2016-12-20 14:29:20,135 - crawlers.web.multi_worker_web_crawler - DEBUG - The URL '' will be crawled.  
2016-12-20 14:29:20,136 - crawlers.web.standalone_web_crawler - DEBUG - Crawling URL ''.  
2016-12-20 14:29:22,239 - requests.packages.urllib3.connectionpool - INFO - Starting new HTTP connection (1):  
2016-12-20 14:29:23,103 - requests.packages.urllib3.connectionpool - DEBUG - "GET /robots.txt HTTP/1.1" 404 315  
2016-12-20 14:29:23,137 - crawlers.web.multi_worker_web_crawler - DEBUG - The URL '' will be crawled.  
2016-12-20 14:29:23,137 - crawlers.web.standalone_web_crawler - DEBUG - Crawling URL ''.  
2016-12-20 14:29:23,139 - requests.packages.urllib3.connectionpool - INFO - Starting new HTTP connection (1):  
2016-12-20 14:29:24,072 - requests.packages.urllib3.connectionpool - DEBUG - "HEAD /my HTTP/1.1" 404 0  
2016-12-20 14:29:24,074 - crawlers.web.standalone_web_crawler - ERROR - Could not retrieve content for URL ''.  
2016-12-20 14:29:24,099 - crawlers.web.multi_worker_web_crawler - DEBUG - The URL '' was postponed.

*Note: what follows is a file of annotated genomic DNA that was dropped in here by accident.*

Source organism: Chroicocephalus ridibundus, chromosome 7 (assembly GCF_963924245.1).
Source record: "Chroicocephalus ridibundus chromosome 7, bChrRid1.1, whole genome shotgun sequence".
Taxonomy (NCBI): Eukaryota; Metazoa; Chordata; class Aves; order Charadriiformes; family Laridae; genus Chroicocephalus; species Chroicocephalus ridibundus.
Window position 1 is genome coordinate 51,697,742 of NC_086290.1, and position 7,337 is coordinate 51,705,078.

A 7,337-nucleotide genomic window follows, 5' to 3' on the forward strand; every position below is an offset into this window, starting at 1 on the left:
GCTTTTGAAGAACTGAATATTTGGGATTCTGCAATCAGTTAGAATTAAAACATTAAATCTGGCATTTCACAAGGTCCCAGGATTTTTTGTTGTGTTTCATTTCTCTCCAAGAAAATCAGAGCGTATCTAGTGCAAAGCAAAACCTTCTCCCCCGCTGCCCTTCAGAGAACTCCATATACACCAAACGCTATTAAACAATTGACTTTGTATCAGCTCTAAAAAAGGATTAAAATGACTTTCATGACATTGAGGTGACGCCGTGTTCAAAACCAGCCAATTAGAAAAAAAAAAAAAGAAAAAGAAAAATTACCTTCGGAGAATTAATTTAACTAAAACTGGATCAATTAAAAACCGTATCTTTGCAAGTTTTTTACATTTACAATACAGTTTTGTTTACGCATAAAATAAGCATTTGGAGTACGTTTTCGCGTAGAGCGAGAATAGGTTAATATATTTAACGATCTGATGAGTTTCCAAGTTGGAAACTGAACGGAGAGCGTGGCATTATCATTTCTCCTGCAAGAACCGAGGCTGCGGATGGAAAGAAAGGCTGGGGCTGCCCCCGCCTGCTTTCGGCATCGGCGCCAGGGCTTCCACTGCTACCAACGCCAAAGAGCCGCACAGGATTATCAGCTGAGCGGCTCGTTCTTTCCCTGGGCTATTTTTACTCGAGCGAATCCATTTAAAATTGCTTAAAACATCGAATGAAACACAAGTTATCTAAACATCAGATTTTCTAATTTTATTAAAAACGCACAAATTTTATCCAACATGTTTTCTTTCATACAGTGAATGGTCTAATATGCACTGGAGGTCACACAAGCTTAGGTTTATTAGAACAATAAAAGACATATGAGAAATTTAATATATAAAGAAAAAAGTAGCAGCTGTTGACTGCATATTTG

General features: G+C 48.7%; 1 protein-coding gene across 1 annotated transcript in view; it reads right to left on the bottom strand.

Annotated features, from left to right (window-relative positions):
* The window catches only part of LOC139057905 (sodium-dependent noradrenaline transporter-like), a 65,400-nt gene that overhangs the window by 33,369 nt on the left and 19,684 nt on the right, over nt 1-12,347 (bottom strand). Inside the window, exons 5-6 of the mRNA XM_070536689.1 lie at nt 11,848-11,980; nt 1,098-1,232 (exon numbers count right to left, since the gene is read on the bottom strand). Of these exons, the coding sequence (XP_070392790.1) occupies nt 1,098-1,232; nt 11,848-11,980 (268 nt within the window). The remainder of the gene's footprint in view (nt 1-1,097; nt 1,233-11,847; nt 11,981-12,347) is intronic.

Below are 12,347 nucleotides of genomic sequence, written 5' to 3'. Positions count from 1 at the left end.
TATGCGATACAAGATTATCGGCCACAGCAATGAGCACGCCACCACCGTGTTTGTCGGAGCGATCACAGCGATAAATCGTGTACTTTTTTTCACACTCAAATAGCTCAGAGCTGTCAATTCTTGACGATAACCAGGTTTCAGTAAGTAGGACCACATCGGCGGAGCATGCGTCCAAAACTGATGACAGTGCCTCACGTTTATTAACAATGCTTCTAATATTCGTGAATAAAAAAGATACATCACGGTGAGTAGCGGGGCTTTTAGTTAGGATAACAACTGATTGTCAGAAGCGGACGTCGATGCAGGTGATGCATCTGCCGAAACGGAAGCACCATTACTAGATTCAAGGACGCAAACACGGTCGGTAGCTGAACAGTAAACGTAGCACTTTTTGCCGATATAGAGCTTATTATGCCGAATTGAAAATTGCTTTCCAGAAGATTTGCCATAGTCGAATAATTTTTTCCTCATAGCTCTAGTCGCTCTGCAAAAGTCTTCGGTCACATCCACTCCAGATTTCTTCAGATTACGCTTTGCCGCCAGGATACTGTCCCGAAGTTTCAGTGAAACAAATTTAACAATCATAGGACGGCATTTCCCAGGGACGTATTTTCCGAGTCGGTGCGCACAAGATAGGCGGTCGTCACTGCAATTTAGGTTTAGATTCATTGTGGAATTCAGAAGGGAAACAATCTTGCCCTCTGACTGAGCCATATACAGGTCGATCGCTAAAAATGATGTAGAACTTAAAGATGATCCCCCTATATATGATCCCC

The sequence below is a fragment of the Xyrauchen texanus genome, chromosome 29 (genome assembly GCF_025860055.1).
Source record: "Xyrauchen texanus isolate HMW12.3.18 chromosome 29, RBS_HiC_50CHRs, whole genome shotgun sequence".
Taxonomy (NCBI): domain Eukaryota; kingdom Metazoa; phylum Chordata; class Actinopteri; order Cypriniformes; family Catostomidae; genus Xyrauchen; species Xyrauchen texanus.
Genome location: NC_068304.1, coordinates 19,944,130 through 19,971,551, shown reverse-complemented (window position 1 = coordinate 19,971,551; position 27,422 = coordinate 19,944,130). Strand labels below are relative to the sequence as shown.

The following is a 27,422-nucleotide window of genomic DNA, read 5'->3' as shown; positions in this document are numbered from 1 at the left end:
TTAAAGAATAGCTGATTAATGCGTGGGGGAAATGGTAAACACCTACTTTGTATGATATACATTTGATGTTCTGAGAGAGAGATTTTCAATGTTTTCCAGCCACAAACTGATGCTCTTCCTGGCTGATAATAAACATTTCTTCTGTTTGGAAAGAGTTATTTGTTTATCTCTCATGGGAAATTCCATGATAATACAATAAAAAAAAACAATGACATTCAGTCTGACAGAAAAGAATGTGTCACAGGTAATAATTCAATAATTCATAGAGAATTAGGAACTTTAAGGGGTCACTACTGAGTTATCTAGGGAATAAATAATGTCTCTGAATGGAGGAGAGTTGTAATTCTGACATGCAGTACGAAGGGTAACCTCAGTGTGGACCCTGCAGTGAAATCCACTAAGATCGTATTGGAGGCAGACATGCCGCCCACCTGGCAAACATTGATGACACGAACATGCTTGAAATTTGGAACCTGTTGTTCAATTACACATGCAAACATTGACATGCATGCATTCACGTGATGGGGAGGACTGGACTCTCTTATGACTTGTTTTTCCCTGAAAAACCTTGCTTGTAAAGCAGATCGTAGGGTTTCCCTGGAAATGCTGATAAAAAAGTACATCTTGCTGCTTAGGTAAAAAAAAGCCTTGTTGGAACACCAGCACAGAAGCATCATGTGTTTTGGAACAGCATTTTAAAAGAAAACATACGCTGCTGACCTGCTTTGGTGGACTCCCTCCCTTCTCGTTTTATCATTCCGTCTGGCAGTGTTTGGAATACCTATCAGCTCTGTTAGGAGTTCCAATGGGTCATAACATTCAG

2016-12-20 14:29:31,368 - requests.packages.urllib3.connectionpool - INFO - Starting new HTTP connection (1):  
2016-12-20 14:29:31,439 - crawlers.web.throttling.url_action_manager - ERROR - Unable to determine if the URL '' is allowed to be crawled.  
2016-12-20 14:29:31,524 - crawlers.web.multi_worker_web_crawler - DEBUG - The URL '' was ignored.  

Based on the above, I knew:

  1. Which URLs had been crawled, ignored or postponed, depending on the action determined from robots.txt (lines 3, 8, 13 and 18).
  2. That robots.txt was properly downloaded for each domain (lines 2 and 7).

But I found that the granularity of my logs wasn't great, quite frankly. For example, I didn't log anything when querying MongoDB server #2 - despite it playing a huge role in the crawling. Not logging enough is one of the great sins awaiting any neglectful programmer.

So I was left with a far-from-perfect option. I could calculate the average delay between lines containing 'will be crawled'. This would be a good starting point - at least to confirm that crawling was slowing down locally for individual crawler child processes.

To do that, I wrote this very simple Python script: